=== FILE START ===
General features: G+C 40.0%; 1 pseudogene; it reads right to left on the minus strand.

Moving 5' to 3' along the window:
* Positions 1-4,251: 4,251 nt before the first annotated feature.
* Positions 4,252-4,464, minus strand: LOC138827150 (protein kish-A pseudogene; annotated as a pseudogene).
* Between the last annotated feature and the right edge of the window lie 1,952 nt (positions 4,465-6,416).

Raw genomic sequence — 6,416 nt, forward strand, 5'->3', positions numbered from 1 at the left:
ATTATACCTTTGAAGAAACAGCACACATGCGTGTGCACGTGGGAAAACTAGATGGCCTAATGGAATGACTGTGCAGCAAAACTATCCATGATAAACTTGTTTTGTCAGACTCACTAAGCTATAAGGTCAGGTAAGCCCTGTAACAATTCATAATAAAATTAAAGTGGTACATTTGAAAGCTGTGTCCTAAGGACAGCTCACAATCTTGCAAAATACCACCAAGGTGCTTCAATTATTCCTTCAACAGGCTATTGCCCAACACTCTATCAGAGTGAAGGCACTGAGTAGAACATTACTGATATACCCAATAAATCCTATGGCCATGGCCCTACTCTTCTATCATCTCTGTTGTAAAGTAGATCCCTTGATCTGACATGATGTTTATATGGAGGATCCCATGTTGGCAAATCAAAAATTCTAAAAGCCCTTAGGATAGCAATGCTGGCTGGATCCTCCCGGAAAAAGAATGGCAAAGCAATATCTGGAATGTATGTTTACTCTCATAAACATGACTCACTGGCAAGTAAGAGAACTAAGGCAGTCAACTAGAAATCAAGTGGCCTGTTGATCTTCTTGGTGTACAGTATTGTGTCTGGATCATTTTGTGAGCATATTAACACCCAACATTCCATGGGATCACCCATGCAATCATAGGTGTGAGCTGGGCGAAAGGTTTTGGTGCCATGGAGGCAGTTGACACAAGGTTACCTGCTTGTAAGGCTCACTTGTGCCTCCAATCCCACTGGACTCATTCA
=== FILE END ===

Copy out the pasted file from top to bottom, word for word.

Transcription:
General features: G+C 40.0%; 1 pseudogene; it reads right to left on the minus strand.

Moving 5' to 3' along the window:
* Positions 1-4,251: 4,251 nt before the first annotated feature.
* Positions 4,252-4,464, minus strand: LOC138827150 (protein kish-A pseudogene; annotated as a pseudogene).
* Between the last annotated feature and the right edge of the window lie 1,952 nt (positions 4,465-6,416).

Raw genomic sequence — 6,416 nt, forward strand, 5'->3', positions numbered from 1 at the left:
ATTATACCTTTGAAGAAACAGCACACATGCGTGTGCACGTGGGAAAACTAGATGGCCTAATGGAATGACTGTGCAGCAAAACTATCCATGATAAACTTGTTTTGTCAGACTCACTAAGCTATAAGGTCAGGTAAGCCCTGTAACAATTCATAATAAAATTAAAGTGGTACATTTGAAAGCTGTGTCCTAAGGACAGCTCACAATCTTGCAAAATACCACCAAGGTGCTTCAATTATTCCTTCAACAGGCTATTGCCCAACACTCTATCAGAGTGAAGGCACTGAGTAGAACATTACTGATATACCCAATAAATCCTATGGCCATGGCCCTACTCTTCTATCATCTCTGTTGTAAAGTAGATCCCTTGATCTGACATGATGTTTATATGGAGGATCCCATGTTGGCAAATCAAAAATTCTAAAAGCCCTTAGGATAGCAATGCTGGCTGGATCCTCCCGGAAAAAGAATGGCAAAGCAATATCTGGAATGTATGTTTACTCTCATAAACATGACTCACTGGCAAGTAAGAGAACTAAGGCAGTCAACTAGAAATCAAGTGGCCTGTTGATCTTCTTGGTGTACAGTATTGTGTCTGGATCATTTTGTGAGCATATTAACACCCAACATTCCATGGGATCACCCATGCAATCATAGGTGTGAGCTGGGCGAAAGGTTTTGGTGCCATGGAGGCAGTTGACACAAGGTTACCTGCTTGTAAGGCTCACTTGTGCCTCCAATCCCACTGGACTCATTCA